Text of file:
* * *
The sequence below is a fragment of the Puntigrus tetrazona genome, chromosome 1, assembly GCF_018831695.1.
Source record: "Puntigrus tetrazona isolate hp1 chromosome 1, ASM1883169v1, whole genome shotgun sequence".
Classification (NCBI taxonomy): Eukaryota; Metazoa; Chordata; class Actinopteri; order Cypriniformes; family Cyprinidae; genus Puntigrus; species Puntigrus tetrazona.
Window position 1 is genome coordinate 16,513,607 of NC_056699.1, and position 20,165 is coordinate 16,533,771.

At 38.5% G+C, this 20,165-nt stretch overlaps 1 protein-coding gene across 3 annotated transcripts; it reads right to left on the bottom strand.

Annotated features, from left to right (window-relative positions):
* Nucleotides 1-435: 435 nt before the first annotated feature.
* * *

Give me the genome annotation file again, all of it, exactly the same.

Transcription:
The sequence below is a fragment of the Puntigrus tetrazona genome, chromosome 1, assembly GCF_018831695.1.
Source record: "Puntigrus tetrazona isolate hp1 chromosome 1, ASM1883169v1, whole genome shotgun sequence".
Classification (NCBI taxonomy): Eukaryota; Metazoa; Chordata; class Actinopteri; order Cypriniformes; family Cyprinidae; genus Puntigrus; species Puntigrus tetrazona.
Window position 1 is genome coordinate 16,513,607 of NC_056699.1, and position 20,165 is coordinate 16,533,771.

At 38.5% G+C, this 20,165-nt stretch overlaps 1 protein-coding gene across 3 annotated transcripts; it reads right to left on the bottom strand.

Annotated features, from left to right (window-relative positions):
* Nucleotides 1-435: 435 nt before the first annotated feature.